I also hope other FPRA members will extend similar offers to the students at both the Southeastern and the Florida Southern College FPRA chapters. We've amassed a great deal of knowledge in our careers, and I think we owe it to the younger generation to share what we can and help make them as successful as they want to become.
It's refreshing to see students so engaged in their education and in their plans after college. I want to do whatever I can to help them.
So for all you journalism/PR students out there: this is my open invitation to you. Ask me your questions. Share your concerns. If I can't provide answers for you, I will attempt to point you in the direction of someone who can.
In the mean time, I've written several blogs lately that might be of help to college journalism/PR students. Here's one on the importance of checking your work when writing and editing . There also are some blogs about a magazine internship, other internships and choosing those internships wisely.
Tuesday, November 13, 2007
At tonight's event, several boxes were placed around the store to win various prizes- $50 Publix gift card, a poinsettia, tickets to an adventure park, etc.
We walked through the store sampling desserts and meats and crackers and cookies. In fact, when we got home, we weren't hungry for supper- we just had dessert.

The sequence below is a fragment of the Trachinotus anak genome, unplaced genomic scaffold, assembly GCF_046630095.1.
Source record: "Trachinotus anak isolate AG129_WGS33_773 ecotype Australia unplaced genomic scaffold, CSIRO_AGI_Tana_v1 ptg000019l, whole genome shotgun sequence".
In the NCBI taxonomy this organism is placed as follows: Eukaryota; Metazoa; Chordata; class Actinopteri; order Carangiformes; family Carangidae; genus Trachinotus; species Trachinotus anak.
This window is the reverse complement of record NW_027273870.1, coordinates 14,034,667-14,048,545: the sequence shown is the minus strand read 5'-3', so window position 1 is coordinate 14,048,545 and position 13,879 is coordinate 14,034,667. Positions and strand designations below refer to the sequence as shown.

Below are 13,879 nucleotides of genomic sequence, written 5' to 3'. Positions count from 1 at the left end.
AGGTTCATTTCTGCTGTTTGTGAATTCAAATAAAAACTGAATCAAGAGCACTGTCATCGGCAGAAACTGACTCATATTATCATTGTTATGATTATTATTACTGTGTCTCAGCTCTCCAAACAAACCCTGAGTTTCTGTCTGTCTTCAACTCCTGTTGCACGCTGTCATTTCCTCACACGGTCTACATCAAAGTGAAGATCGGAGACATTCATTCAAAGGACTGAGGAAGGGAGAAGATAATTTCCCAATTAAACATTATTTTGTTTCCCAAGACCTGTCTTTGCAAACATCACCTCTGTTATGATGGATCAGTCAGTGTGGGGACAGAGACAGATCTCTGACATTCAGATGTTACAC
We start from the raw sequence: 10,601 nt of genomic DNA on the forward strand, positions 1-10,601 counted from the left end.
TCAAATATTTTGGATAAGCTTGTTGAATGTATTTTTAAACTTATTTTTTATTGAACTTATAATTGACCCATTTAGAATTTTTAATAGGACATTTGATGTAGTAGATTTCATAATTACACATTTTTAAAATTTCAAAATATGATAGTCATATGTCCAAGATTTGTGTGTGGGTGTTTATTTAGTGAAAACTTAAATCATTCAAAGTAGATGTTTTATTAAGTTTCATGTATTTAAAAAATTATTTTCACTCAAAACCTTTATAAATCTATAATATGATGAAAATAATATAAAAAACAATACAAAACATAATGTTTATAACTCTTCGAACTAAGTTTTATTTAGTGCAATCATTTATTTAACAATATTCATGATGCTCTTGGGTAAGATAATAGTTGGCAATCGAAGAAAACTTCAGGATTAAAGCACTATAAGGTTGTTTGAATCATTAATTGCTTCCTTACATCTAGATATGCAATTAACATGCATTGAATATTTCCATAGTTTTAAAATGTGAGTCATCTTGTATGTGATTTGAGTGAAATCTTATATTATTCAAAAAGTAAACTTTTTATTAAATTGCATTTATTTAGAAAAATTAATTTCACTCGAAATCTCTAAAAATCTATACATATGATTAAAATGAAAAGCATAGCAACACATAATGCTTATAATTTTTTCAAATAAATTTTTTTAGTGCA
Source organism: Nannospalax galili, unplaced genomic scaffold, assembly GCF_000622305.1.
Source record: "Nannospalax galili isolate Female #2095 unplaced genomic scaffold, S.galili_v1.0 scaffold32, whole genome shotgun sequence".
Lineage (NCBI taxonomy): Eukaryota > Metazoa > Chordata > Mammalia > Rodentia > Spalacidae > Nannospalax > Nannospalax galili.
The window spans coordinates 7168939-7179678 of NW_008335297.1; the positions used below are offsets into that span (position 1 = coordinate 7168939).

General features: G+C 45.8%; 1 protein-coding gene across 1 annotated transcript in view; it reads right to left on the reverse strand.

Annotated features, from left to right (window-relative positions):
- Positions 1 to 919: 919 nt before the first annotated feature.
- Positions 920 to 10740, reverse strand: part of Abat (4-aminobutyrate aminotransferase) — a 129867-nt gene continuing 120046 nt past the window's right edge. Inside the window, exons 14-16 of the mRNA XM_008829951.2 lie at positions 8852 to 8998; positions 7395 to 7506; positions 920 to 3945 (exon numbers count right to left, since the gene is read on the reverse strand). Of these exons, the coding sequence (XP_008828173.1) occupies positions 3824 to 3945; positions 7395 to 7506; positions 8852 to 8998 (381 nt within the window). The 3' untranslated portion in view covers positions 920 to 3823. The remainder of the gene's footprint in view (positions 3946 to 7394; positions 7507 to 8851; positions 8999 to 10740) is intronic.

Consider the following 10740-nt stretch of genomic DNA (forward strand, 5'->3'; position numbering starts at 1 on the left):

Later, Grove Park Publix Manager Eric Richards called to tell me I won the "Decadent Dessert Platter" in tonight's drawing!!! I have no idea was that is, but it has "decadent" and "dessert" in the name and since those are two of my favorite words, I know I'm gonna love it!
I wasn't feeling very lucky about winning anything tonight because of my recent disappointment at the Best Buy Reward Zone event, where I won diddly squat in their contest.
But after tonight's good fortune, I'm thinking this is a sign of things to come. After all, I'm registering every day to win the DIY kitchen and bathroom makover sweepstakes. And anyone who's been to my house knows I need to win this contest way more than I need a Decadent Dessert Platter.
So here's hoping Fortuna (that's my little shout out to one of my favorite books, A Confederacy of Dunces) smiles down on me and keeps the good luck flowing my way.
Monday, November 12, 2007
There will be free samples, door prizes and more.